HANNITY: All right. Last question. Because they did this so last minute, because usually if you invoke executive privilege, you do so very early on. And this went on for a full 18 months and there has been this back and forth and this game. Do you think that was done for political purposes? And I'm not asking you to speculate. But wouldn't it be usual to do this at the very beginning of an investigation?
KING: If they had such a case, I would think so. I think this is a desperate move. And I think that they believe that they could bluff Darrell Issa because Darrell Issa didn't blink in that meeting that they had, that short meeting that they had. They had to play another card because one can conclude this. There was knowledge of Fast and Furious either before or as it was being implemented or knowledge of the cover-up after the fact and it is most likely goes inside the White House and the documents that Darrell Issa is asking for, I believe were prepared for the president's eyes. Whether he saw them or not I don't know. I believe they were prepared for the president's eyes and that is why they are asserting executive privilege. Otherwise, they would have pushed Eric Holder under the bus and in order to protect the White House.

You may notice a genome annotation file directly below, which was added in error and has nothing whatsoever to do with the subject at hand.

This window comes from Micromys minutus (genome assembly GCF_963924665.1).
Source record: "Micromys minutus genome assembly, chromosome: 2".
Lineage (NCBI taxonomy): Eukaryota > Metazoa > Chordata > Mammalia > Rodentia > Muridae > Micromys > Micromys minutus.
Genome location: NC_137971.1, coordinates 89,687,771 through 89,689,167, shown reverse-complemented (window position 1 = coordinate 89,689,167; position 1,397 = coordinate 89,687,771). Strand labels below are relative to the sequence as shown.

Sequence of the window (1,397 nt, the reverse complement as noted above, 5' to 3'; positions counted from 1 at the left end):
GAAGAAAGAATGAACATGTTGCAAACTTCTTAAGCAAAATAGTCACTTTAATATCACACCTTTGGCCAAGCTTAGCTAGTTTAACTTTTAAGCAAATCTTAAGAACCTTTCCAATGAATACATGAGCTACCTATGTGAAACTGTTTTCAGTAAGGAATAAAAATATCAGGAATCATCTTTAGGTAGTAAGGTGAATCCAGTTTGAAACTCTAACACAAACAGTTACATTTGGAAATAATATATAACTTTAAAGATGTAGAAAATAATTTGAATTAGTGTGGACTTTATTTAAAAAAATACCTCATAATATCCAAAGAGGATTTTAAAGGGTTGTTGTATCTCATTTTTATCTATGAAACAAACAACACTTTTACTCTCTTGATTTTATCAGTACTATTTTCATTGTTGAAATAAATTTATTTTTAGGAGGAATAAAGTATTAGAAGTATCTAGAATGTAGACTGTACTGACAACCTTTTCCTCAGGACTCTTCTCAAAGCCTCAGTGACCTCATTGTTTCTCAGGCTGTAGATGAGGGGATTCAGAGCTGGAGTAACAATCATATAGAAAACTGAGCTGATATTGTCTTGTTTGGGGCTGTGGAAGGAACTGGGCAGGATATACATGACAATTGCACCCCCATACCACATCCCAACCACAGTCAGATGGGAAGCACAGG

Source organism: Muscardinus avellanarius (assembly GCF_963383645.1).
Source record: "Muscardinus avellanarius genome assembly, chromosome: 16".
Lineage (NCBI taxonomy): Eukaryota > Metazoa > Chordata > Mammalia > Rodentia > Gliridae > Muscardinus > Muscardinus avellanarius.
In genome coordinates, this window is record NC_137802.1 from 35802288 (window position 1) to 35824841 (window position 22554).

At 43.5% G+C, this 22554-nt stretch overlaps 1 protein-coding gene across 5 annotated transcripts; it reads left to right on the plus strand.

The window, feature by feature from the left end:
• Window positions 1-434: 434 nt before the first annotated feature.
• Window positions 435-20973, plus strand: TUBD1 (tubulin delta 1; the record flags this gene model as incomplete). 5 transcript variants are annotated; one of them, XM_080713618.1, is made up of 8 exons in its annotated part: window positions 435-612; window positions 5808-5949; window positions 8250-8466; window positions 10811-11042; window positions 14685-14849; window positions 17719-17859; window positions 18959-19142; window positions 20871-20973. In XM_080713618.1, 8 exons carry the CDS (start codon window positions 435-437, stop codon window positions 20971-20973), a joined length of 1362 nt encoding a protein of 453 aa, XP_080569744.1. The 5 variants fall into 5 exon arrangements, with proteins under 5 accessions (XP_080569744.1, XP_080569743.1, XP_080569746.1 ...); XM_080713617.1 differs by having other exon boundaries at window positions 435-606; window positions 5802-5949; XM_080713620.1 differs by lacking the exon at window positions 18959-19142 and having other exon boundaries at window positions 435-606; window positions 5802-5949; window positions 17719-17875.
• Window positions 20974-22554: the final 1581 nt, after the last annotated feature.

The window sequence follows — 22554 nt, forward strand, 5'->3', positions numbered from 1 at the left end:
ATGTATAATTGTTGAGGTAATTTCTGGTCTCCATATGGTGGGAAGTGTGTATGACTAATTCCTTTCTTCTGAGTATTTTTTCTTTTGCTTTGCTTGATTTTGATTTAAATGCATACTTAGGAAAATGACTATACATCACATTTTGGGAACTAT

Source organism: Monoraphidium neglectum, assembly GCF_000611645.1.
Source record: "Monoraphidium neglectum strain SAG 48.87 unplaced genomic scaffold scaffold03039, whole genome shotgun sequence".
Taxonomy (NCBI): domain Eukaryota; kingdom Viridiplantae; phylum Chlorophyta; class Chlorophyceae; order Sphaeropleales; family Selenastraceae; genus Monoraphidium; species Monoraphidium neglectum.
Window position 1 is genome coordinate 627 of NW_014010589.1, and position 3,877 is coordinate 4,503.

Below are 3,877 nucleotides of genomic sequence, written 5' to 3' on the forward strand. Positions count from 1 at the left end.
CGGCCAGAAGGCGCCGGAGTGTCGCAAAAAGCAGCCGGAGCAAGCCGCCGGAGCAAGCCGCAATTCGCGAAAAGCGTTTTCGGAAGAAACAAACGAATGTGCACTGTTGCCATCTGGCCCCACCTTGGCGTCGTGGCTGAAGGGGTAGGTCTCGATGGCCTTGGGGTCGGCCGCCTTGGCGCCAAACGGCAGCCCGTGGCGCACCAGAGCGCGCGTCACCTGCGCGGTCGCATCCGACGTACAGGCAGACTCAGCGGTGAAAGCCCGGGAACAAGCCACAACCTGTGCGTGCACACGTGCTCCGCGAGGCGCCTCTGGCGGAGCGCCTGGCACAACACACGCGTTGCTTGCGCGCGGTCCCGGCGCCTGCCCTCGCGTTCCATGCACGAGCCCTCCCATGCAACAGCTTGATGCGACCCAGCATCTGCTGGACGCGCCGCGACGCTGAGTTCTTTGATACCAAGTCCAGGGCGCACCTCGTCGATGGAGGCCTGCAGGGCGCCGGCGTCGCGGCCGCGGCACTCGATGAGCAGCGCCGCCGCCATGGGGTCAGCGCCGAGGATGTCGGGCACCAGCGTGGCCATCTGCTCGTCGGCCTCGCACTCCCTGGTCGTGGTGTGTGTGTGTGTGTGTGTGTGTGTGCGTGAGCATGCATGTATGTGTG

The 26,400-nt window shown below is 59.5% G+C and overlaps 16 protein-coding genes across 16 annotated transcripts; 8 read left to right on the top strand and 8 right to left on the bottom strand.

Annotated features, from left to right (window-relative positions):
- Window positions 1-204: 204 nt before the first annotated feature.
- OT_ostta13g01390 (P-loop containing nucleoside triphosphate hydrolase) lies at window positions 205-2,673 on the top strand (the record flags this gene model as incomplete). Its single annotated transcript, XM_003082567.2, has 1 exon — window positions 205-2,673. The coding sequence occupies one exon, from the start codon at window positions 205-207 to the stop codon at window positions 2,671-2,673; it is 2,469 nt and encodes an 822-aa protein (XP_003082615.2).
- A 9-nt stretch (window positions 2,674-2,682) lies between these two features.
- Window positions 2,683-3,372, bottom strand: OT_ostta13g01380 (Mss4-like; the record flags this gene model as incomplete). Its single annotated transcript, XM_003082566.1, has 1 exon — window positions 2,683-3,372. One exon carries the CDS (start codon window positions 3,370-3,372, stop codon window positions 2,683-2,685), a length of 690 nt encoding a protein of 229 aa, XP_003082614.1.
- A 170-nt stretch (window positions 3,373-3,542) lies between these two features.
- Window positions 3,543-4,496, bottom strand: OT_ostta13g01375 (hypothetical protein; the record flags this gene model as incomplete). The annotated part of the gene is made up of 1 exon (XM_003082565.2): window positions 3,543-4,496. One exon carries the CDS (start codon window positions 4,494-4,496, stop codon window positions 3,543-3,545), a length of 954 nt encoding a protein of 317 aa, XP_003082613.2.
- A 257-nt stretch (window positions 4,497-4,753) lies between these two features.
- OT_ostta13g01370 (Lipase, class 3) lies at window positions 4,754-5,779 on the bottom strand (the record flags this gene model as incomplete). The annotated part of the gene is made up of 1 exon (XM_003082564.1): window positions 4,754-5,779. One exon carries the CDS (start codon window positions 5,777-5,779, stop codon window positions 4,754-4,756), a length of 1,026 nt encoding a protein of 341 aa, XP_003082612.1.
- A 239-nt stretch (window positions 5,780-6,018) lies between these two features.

HANNITY: So, that means the president in that interview when said he had no knowledge of it until he saw it on the news that that would have been an inaccurate statement and similarly the testimony before Congress by the attorney general would have been false, correct?
KING: Sean, I agree with that rationale. And having watched Watergate unfold I will say that we will find out the whole truth to this.
This really launched some things in motion today and I think the House will vote on the full motion for contempt of Congress and once that happens, the barrel is over the waterfall. We will see what happens in the wreckage afterwards.
HANNITY: Thank you, Congressman. Appreciate it. Thanks for being with us.
KING: Thank you, Sean.